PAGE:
Chest Pain: Men and women experience it, but is there truly a difference?

February 15, 2020

Chest Pain: Men and women experience it, but is there truly a difference?

The book by John Gray “Men are from Mars and Women are from Venus” highlights many fundamental differences between the sexes. This is not necessarily true when it comes to the presenting symptoms of acute coronary syndrome (ACS). The HERMES trial, a study out of Boston involving 637 patients (40% female and 60% male) used artificial intelligence to analyze how the patients described the symptoms of “chest pain” in their own words. Classical teaching is that women experience symptoms associated with ACS differently than men. The findings of this study indicate that this may not be the case. Women and men describe symptoms associated with ASC more similarly thandifferently.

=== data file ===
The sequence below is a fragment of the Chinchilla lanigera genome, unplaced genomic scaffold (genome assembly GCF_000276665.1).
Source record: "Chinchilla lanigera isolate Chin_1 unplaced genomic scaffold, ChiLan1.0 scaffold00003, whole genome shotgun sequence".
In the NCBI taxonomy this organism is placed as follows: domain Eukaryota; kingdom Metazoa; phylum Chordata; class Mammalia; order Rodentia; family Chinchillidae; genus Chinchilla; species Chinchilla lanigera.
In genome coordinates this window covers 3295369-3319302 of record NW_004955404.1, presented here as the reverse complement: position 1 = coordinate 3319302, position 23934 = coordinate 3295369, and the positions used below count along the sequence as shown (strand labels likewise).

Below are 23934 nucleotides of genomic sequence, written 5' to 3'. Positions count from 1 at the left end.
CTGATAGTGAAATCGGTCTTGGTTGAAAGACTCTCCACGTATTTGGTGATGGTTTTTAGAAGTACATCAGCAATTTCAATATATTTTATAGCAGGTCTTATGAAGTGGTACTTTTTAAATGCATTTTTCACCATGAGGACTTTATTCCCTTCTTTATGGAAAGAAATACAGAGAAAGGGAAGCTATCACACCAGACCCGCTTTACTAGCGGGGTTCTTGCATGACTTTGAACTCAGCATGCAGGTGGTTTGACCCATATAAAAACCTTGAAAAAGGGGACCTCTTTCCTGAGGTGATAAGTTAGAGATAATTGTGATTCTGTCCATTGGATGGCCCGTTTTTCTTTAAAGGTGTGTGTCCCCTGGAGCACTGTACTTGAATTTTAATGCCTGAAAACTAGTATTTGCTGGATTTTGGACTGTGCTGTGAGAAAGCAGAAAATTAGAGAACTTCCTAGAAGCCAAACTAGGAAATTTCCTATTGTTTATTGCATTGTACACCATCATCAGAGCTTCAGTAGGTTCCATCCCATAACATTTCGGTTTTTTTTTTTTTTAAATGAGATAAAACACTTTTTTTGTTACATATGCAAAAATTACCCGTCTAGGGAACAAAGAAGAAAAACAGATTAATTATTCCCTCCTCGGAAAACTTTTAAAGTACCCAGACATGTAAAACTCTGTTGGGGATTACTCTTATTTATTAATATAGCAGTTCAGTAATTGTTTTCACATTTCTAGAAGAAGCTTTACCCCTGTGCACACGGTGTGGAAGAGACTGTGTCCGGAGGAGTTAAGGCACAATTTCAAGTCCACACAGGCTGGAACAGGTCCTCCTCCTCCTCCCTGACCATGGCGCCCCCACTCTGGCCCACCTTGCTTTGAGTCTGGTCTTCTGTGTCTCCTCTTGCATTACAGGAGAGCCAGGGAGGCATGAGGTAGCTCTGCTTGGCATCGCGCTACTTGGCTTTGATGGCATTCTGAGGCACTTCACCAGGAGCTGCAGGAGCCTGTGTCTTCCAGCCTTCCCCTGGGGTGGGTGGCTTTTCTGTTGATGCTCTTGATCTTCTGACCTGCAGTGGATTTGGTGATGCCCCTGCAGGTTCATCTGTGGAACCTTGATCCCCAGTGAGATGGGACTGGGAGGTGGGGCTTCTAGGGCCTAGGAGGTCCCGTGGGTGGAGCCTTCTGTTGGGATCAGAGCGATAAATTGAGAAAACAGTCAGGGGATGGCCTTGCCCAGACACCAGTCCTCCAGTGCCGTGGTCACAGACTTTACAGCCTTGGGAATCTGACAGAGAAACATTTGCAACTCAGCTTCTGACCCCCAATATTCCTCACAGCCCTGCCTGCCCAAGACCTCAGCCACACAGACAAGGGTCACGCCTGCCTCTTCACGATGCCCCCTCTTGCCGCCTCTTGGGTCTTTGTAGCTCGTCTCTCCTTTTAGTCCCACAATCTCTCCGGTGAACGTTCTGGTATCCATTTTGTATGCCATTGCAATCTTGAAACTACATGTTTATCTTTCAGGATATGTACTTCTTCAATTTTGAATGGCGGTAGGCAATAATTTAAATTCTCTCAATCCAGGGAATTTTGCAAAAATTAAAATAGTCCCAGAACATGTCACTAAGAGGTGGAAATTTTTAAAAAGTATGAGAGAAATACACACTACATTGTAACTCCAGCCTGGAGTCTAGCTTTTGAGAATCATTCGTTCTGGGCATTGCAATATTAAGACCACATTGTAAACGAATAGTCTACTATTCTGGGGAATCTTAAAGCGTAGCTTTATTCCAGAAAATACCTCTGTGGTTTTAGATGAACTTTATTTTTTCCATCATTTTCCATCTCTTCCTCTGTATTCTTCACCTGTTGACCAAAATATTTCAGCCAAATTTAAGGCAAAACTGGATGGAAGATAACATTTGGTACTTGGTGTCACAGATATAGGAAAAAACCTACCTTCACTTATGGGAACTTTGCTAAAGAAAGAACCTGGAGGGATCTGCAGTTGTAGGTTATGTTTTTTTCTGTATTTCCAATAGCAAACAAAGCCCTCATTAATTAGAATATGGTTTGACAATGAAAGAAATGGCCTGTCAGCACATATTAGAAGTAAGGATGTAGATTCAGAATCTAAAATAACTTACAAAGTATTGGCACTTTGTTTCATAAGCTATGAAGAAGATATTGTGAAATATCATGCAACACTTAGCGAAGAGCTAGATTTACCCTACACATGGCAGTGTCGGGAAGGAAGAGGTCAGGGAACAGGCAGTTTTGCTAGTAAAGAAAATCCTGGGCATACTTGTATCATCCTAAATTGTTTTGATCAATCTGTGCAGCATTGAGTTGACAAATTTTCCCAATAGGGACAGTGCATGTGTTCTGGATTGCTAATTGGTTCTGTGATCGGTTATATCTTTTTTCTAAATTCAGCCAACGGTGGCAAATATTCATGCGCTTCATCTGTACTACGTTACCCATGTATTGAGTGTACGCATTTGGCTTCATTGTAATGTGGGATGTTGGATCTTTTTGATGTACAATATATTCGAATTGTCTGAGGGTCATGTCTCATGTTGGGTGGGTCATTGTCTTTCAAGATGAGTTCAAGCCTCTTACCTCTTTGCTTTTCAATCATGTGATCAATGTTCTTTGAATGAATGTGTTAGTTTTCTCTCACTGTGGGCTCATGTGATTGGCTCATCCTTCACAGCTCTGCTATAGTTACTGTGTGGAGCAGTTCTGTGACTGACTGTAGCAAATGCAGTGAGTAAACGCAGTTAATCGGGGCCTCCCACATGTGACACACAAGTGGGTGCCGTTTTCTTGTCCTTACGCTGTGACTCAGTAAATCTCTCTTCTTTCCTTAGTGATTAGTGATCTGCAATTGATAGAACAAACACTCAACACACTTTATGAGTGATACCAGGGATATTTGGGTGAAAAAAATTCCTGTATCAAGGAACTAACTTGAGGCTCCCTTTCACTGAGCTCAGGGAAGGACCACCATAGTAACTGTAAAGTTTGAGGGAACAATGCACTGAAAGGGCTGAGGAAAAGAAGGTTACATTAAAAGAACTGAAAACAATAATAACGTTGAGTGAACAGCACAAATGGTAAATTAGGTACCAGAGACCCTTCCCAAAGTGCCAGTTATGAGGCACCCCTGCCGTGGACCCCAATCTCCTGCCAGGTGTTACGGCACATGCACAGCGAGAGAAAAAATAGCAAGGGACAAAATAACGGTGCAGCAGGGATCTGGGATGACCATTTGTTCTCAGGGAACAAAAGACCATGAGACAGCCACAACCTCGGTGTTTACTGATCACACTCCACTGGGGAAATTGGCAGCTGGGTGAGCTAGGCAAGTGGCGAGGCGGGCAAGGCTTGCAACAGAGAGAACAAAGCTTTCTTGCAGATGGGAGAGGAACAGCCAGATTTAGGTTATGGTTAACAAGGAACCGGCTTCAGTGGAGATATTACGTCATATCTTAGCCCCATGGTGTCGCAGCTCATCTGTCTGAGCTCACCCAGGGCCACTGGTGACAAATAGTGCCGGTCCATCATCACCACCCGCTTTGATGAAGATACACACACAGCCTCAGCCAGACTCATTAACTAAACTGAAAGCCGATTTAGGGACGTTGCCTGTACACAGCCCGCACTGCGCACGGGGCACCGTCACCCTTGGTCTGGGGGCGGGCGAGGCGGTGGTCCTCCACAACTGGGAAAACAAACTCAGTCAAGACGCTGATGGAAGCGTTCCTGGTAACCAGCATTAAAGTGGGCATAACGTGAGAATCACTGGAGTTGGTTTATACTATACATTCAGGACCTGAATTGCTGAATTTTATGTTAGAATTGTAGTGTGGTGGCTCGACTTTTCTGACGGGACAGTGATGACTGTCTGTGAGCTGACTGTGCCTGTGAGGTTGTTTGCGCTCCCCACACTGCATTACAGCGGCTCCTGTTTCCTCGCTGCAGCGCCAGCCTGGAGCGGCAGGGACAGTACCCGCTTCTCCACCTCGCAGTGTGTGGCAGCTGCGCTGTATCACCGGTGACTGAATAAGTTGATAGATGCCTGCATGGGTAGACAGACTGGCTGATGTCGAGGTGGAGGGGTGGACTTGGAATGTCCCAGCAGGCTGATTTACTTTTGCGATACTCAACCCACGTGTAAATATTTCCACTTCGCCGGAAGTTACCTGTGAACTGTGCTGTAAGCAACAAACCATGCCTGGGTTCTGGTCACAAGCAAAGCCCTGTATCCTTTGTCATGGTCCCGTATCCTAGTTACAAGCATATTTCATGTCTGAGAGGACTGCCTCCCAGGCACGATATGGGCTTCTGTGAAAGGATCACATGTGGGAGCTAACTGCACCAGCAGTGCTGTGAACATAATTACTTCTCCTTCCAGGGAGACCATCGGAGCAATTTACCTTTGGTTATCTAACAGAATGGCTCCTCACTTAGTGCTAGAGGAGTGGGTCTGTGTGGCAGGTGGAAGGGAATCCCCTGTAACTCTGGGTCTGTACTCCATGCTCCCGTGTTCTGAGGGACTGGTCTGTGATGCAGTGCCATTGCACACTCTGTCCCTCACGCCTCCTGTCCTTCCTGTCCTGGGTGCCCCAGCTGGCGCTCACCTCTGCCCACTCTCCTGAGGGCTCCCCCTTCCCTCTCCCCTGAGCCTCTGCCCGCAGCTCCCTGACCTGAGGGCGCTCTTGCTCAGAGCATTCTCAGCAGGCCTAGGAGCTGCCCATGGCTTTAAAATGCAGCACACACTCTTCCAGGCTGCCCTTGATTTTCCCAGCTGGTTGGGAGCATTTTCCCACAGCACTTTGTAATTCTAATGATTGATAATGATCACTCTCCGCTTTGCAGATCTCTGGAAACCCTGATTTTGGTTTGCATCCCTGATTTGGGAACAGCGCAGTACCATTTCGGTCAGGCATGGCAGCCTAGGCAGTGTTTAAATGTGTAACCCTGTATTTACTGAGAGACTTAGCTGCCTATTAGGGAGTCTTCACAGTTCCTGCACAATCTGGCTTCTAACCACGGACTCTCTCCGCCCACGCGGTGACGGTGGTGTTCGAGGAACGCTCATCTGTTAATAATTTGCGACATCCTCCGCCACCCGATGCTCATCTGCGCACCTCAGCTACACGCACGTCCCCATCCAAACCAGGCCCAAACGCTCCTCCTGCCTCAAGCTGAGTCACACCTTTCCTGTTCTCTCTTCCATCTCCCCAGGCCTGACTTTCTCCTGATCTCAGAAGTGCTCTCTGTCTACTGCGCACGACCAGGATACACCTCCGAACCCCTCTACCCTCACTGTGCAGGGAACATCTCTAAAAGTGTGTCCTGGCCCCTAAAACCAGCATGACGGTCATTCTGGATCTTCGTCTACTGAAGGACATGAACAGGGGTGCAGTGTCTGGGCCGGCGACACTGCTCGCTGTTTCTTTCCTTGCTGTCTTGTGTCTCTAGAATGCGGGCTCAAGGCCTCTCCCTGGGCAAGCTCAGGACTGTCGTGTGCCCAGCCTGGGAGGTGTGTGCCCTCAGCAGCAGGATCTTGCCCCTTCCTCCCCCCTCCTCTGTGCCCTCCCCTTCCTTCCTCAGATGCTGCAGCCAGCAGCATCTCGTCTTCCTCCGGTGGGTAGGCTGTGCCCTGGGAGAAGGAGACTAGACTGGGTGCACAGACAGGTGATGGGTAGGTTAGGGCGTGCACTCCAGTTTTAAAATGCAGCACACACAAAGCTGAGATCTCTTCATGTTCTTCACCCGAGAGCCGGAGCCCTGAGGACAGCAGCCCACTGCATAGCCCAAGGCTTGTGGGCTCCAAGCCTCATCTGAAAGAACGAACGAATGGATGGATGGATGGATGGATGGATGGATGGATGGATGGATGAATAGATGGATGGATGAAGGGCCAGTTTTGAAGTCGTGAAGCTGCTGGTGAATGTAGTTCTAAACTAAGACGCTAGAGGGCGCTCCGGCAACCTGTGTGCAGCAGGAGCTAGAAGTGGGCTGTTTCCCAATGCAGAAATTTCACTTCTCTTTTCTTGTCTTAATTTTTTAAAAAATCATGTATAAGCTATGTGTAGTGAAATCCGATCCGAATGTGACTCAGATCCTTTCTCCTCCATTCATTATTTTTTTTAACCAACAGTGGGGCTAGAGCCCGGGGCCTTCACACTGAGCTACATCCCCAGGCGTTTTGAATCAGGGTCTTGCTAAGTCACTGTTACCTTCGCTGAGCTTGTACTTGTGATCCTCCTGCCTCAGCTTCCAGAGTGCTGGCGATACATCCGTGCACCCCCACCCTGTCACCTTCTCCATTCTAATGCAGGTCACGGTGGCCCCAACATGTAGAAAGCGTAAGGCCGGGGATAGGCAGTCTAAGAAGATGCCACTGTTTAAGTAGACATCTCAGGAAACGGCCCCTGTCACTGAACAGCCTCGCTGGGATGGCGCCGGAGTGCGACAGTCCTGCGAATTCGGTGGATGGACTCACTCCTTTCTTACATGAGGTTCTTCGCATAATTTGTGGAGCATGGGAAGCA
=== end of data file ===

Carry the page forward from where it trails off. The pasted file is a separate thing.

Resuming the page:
Cardio-linguistics is a term coined and used for computer analysis of the natural language recordings of symptoms. These symptoms are then mapped to angiographic findings. This method avoids the use of leading questions that could cause bias, since actual recordings are made as patients describe their symptoms. Research indicates the two top symptoms for both sexes were chest pain and shortness of breath. On average, women reported 9 symptoms and men 7 symptoms.

It is time to abandon the terms typical angina and atypical angina. Coronary artery disease is the #1 killer in the US for both men and women. In the 20th century, most studies involved male patients and were interpreted by male physicians. The bottom line, women are likely to report multiple symptoms but the majority of women present just like men.

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